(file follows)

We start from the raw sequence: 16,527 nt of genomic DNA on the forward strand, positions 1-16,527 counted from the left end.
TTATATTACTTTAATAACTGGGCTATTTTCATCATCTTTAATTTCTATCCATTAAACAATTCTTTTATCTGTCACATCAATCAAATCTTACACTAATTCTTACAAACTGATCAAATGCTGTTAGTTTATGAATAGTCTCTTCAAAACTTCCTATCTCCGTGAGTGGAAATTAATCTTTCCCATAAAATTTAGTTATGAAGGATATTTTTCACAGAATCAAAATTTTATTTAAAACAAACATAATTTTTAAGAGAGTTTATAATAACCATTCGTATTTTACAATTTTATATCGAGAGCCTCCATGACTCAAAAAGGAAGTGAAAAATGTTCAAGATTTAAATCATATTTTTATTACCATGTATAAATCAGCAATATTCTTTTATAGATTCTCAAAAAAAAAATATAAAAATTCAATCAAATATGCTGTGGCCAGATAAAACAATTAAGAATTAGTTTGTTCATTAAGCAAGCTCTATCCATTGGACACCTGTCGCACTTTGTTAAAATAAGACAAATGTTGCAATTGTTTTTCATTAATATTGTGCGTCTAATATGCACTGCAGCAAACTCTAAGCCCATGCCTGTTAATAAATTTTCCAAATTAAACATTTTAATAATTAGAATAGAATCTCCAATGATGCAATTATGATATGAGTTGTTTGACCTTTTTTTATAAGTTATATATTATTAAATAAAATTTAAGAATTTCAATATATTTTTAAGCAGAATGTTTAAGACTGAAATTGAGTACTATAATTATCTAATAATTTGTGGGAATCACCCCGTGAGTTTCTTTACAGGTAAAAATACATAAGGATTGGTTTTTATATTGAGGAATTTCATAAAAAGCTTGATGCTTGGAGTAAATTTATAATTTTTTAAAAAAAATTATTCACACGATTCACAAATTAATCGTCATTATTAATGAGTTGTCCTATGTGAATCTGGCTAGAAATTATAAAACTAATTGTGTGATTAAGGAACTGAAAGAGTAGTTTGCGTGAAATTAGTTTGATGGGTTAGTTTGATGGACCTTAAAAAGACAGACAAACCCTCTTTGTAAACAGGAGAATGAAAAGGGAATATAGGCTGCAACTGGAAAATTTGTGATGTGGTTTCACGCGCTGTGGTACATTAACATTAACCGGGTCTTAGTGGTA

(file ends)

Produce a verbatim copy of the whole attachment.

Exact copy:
We start from the raw sequence: 16,527 nt of genomic DNA on the forward strand, positions 1-16,527 counted from the left end.
TTATATTACTTTAATAACTGGGCTATTTTCATCATCTTTAATTTCTATCCATTAAACAATTCTTTTATCTGTCACATCAATCAAATCTTACACTAATTCTTACAAACTGATCAAATGCTGTTAGTTTATGAATAGTCTCTTCAAAACTTCCTATCTCCGTGAGTGGAAATTAATCTTTCCCATAAAATTTAGTTATGAAGGATATTTTTCACAGAATCAAAATTTTATTTAAAACAAACATAATTTTTAAGAGAGTTTATAATAACCATTCGTATTTTACAATTTTATATCGAGAGCCTCCATGACTCAAAAAGGAAGTGAAAAATGTTCAAGATTTAAATCATATTTTTATTACCATGTATAAATCAGCAATATTCTTTTATAGATTCTCAAAAAAAAAATATAAAAATTCAATCAAATATGCTGTGGCCAGATAAAACAATTAAGAATTAGTTTGTTCATTAAGCAAGCTCTATCCATTGGACACCTGTCGCACTTTGTTAAAATAAGACAAATGTTGCAATTGTTTTTCATTAATATTGTGCGTCTAATATGCACTGCAGCAAACTCTAAGCCCATGCCTGTTAATAAATTTTCCAAATTAAACATTTTAATAATTAGAATAGAATCTCCAATGATGCAATTATGATATGAGTTGTTTGACCTTTTTTTATAAGTTATATATTATTAAATAAAATTTAAGAATTTCAATATATTTTTAAGCAGAATGTTTAAGACTGAAATTGAGTACTATAATTATCTAATAATTTGTGGGAATCACCCCGTGAGTTTCTTTACAGGTAAAAATACATAAGGATTGGTTTTTATATTGAGGAATTTCATAAAAAGCTTGATGCTTGGAGTAAATTTATAATTTTTTAAAAAAAATTATTCACACGATTCACAAATTAATCGTCATTATTAATGAGTTGTCCTATGTGAATCTGGCTAGAAATTATAAAACTAATTGTGTGATTAAGGAACTGAAAGAGTAGTTTGCGTGAAATTAGTTTGATGGGTTAGTTTGATGGACCTTAAAAAGACAGACAAACCCTCTTTGTAAACAGGAGAATGAAAAGGGAATATAGGCTGCAACTGGAAAATTTGTGATGTGGTTTCACGCGCTGTGGTACATTAACATTAACCGGGTCTTAGTGGTA